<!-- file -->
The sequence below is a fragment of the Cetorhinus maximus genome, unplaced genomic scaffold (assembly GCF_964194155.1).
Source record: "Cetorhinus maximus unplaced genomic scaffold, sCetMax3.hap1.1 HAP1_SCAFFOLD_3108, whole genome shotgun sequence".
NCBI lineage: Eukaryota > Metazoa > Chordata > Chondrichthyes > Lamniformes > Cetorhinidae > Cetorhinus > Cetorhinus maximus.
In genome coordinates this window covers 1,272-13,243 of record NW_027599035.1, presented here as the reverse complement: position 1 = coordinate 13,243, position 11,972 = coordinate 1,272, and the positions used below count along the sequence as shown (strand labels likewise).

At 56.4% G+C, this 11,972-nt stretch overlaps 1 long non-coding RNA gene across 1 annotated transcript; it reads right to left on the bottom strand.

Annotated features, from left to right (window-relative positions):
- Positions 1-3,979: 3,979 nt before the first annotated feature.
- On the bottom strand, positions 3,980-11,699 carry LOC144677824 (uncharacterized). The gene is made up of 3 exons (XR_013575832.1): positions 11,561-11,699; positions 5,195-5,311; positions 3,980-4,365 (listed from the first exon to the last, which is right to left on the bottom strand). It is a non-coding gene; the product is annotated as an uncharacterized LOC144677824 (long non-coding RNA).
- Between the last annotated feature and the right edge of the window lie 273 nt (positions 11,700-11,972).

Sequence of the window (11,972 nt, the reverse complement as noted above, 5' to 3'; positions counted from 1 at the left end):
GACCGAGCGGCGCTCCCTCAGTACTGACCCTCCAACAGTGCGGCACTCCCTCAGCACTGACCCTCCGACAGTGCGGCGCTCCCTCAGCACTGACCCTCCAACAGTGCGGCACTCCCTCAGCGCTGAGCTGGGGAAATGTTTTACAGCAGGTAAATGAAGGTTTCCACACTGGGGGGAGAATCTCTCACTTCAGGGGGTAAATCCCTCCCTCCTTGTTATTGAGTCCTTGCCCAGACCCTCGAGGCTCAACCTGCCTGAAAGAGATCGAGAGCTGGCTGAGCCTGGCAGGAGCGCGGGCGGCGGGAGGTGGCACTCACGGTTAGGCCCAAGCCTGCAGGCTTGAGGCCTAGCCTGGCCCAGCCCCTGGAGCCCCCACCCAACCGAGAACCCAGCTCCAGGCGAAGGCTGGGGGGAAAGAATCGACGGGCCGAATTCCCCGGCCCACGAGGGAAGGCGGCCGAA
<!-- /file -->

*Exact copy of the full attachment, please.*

The sequence below is a fragment of the Cetorhinus maximus genome, unplaced genomic scaffold (assembly GCF_964194155.1).
Source record: "Cetorhinus maximus unplaced genomic scaffold, sCetMax3.hap1.1 HAP1_SCAFFOLD_3108, whole genome shotgun sequence".
NCBI lineage: Eukaryota > Metazoa > Chordata > Chondrichthyes > Lamniformes > Cetorhinidae > Cetorhinus > Cetorhinus maximus.
In genome coordinates this window covers 1,272-13,243 of record NW_027599035.1, presented here as the reverse complement: position 1 = coordinate 13,243, position 11,972 = coordinate 1,272, and the positions used below count along the sequence as shown (strand labels likewise).

At 56.4% G+C, this 11,972-nt stretch overlaps 1 long non-coding RNA gene across 1 annotated transcript; it reads right to left on the bottom strand.

Annotated features, from left to right (window-relative positions):
- Positions 1-3,979: 3,979 nt before the first annotated feature.
- On the bottom strand, positions 3,980-11,699 carry LOC144677824 (uncharacterized). The gene is made up of 3 exons (XR_013575832.1): positions 11,561-11,699; positions 5,195-5,311; positions 3,980-4,365 (listed from the first exon to the last, which is right to left on the bottom strand). It is a non-coding gene; the product is annotated as an uncharacterized LOC144677824 (long non-coding RNA).
- Between the last annotated feature and the right edge of the window lie 273 nt (positions 11,700-11,972).

Sequence of the window (11,972 nt, the reverse complement as noted above, 5' to 3'; positions counted from 1 at the left end):
GACCGAGCGGCGCTCCCTCAGTACTGACCCTCCAACAGTGCGGCACTCCCTCAGCACTGACCCTCCGACAGTGCGGCGCTCCCTCAGCACTGACCCTCCAACAGTGCGGCACTCCCTCAGCGCTGAGCTGGGGAAATGTTTTACAGCAGGTAAATGAAGGTTTCCACACTGGGGGGAGAATCTCTCACTTCAGGGGGTAAATCCCTCCCTCCTTGTTATTGAGTCCTTGCCCAGACCCTCGAGGCTCAACCTGCCTGAAAGAGATCGAGAGCTGGCTGAGCCTGGCAGGAGCGCGGGCGGCGGGAGGTGGCACTCACGGTTAGGCCCAAGCCTGCAGGCTTGAGGCCTAGCCTGGCCCAGCCCCTGGAGCCCCCACCCAACCGAGAACCCAGCTCCAGGCGAAGGCTGGGGGGAAAGAATCGACGGGCCGAATTCCCCGGCCCACGAGGGAAGGCGGCCGAA